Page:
August 3, 2004
They sell whodunits by everyone from Sue Grafton to Agatha Christie. But in Scottsdale’s Poisoned Pen bookstore last Wednesday night, the No. 1 mystery is: "Where do I find a seat?"
"Book signings can be strange experiences," author J.A. Jance tells more than 75 of her fans. But they seem to know that and chuckle amiably. She tells them about the crime victims she met at signings who recognize part of themselves in her books. She tells them about the signing at the Safeway, where a man burst in and said: "I’ve just been acquitted of seven murders! Will you write my story?"
The Scottsdale signing holds no such drama. Just readers — three-quarters of them women, mostly 45 and older — anxious to see a favored author in person, and share a word or two.
"She spins a good yarn," Anne Vandeventer of Tempe explains. "I like her Joanna Brady books, because there’s a woman character who takes the bull by the horns." Some come to Jance’s books through recurring characters like Brady, a single mother and Yavapai County sheriff, or Seattle detective J.P. Beaumont. Some are drawn by the familiar locales that inevitably play a major role.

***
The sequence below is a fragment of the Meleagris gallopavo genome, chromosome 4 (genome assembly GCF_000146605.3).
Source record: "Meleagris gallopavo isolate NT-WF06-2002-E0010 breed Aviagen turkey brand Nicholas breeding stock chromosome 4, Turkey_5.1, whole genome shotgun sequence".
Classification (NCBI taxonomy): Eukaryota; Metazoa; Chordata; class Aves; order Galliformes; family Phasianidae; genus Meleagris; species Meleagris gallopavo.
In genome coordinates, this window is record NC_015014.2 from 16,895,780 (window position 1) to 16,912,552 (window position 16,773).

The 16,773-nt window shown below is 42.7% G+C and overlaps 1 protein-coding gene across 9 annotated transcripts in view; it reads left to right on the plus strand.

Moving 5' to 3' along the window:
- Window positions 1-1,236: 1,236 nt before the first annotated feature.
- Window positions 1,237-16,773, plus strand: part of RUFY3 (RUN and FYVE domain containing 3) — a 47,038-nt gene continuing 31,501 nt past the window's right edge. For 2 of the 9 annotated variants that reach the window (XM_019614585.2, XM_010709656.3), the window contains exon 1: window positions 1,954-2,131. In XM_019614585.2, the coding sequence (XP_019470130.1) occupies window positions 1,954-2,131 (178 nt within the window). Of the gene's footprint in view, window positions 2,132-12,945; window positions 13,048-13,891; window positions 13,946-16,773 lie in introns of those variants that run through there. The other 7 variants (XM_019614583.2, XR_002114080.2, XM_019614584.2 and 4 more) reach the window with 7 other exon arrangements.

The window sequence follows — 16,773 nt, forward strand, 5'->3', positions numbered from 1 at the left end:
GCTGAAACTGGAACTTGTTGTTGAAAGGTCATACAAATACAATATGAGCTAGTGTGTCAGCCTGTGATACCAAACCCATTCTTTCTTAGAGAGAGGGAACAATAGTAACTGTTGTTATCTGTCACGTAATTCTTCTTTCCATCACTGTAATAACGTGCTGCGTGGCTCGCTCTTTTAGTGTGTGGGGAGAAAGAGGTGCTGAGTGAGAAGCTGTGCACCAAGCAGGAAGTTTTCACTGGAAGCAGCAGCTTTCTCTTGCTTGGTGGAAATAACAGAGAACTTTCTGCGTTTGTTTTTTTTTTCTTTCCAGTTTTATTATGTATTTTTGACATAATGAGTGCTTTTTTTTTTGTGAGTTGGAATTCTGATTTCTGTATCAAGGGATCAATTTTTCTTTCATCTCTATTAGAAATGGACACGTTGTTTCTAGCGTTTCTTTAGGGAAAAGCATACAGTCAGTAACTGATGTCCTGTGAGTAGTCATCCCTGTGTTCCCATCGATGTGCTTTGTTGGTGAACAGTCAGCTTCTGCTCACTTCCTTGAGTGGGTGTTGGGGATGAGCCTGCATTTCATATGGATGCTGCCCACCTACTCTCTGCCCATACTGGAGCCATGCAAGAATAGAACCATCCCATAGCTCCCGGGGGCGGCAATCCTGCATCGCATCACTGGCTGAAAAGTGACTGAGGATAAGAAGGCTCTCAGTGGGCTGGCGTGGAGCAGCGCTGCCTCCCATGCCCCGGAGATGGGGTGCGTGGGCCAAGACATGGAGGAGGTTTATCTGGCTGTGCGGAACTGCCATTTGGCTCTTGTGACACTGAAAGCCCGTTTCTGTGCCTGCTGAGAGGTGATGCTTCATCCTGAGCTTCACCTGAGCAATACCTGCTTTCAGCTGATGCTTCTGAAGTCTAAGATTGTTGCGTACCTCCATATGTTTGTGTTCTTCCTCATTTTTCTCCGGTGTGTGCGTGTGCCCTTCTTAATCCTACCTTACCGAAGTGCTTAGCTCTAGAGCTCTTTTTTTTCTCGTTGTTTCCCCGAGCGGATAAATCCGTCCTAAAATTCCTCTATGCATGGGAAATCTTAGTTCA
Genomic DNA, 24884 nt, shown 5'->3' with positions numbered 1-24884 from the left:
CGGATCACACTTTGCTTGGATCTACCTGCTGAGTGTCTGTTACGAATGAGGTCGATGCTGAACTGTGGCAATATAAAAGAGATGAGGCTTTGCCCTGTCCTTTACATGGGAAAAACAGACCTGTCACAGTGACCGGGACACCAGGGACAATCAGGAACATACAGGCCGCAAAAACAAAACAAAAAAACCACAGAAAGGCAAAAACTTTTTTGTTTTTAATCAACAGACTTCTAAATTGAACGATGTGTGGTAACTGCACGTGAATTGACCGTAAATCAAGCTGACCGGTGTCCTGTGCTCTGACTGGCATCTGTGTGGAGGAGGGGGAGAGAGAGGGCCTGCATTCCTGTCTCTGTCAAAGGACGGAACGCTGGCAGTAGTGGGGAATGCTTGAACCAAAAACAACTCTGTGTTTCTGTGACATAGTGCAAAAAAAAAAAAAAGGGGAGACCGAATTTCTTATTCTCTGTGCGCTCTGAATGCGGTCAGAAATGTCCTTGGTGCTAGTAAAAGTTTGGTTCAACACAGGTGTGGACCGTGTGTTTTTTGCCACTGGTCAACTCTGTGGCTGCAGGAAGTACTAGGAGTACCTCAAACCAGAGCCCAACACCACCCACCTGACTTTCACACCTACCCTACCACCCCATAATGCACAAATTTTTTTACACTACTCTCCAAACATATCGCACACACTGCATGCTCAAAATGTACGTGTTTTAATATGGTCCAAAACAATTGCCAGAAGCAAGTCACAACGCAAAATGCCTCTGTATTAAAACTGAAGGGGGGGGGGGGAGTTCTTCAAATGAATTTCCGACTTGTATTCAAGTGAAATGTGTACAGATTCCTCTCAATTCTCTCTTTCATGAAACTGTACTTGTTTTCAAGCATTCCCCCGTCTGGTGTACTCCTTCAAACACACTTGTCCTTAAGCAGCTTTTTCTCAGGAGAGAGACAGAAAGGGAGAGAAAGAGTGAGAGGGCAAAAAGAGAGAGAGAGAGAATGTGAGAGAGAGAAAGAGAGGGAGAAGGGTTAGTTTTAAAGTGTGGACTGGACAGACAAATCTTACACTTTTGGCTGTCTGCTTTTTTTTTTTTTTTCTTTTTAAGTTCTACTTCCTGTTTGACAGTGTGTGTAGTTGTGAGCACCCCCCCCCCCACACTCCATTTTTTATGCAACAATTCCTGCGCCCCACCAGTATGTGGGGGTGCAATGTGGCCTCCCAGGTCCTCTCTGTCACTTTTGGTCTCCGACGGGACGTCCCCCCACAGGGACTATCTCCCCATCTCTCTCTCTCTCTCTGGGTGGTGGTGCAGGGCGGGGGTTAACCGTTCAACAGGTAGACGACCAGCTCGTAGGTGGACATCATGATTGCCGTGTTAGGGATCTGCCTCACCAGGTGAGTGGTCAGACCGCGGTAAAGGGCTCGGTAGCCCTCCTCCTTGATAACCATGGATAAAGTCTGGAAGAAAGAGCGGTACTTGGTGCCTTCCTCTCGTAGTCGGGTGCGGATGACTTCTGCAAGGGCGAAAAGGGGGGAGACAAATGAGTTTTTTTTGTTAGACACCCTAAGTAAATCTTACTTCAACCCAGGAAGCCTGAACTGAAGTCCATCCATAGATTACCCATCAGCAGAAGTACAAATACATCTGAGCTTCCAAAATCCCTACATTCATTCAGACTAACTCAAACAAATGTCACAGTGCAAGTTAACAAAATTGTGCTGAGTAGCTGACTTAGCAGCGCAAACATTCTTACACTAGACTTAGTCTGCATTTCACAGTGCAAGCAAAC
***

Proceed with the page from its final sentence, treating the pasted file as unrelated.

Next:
Lee Matthews of Scottsdale appreciates the local history in the telling of each tale. "That’s why I enjoy books about the Southwest — they give me an insight into the areas I’ve lived in, and the places I haven’t visited yet."
For Jance, midway through a whirlwind tour, the signings give her a chance to share her own story, answer questions and offer updates on fans’ favorite fictional sleuths. "The next book is a J.P. Beaumont book," she tells them. Brady, the sheriff Jance left pregnant at the end of her last novel, has to hold on to that baby until 2006.
Signings are a two-way street. While fans enjoy meeting their authors, many writers — like Jance — savor the opportunity to chat with an audience they rarely ever see. The line for her autograph nearly reaches the street, but Jance signs every book.
"You don’t mind signing a few older copies?" a reader asks.
"I’ll sign anything you have," Jance tells her, "as long as I wrote it."
She personalizes autographs, or does simple signand-date, answering questions, accepting praise, referring those with further interests to research Web sites. If fans walk away with a fresh signature and a sense of the author, Jance feels she gains at least as much.
"It’s wonderful," she tells one reader. "It feels like I have this world of cheerleaders rooting for every book."